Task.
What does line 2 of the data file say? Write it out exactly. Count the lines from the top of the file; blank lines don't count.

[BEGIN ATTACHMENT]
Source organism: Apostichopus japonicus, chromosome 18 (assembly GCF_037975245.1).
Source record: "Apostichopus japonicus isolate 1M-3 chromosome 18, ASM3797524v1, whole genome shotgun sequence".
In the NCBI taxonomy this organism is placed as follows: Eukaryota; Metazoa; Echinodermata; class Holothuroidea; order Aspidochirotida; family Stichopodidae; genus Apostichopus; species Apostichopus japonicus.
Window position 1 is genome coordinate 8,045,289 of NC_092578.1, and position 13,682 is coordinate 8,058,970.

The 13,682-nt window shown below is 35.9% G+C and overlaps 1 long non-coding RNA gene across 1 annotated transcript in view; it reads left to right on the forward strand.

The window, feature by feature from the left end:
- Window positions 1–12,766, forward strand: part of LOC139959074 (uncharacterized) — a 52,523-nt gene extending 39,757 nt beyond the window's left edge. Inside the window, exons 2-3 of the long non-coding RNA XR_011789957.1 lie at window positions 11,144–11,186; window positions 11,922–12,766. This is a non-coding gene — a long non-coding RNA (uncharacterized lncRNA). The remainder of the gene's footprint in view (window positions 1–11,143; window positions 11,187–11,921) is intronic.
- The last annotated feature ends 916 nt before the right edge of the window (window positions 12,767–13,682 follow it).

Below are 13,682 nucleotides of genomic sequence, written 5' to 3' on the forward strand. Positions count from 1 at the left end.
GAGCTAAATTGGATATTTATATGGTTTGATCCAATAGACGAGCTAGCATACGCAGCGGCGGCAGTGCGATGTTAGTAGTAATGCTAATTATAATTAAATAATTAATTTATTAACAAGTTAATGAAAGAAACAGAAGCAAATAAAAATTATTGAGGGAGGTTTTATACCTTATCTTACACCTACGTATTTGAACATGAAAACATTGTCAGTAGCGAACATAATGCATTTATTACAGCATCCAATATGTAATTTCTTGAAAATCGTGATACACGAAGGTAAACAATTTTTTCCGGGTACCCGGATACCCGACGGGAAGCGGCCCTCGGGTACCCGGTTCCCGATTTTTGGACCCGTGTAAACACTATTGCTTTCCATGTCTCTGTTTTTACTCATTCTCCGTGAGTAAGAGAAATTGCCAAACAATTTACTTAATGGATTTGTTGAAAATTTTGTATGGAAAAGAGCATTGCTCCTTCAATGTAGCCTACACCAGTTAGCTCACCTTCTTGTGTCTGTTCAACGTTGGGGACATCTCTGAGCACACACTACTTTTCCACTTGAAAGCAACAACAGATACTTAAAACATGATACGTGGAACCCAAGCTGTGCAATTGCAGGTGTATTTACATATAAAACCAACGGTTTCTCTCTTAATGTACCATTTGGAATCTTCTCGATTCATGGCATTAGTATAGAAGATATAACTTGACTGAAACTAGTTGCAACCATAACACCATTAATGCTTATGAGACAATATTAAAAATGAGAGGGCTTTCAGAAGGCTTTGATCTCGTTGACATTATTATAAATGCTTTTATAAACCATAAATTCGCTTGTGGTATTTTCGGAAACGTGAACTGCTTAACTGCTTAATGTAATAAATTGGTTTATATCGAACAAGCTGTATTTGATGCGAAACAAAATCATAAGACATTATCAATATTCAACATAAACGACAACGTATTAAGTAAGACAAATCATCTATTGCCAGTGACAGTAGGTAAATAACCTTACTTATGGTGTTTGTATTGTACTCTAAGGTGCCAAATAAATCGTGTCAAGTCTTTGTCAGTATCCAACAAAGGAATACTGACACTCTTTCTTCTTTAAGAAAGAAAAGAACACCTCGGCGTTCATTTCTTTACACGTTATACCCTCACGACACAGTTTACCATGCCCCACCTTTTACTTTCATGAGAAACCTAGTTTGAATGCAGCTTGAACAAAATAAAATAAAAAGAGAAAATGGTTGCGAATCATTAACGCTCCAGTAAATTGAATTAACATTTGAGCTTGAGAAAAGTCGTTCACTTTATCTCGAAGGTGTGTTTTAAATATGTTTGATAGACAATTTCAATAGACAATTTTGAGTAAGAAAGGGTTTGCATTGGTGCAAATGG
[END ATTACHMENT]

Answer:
Source record: "Apostichopus japonicus isolate 1M-3 chromosome 18, ASM3797524v1, whole genome shotgun sequence".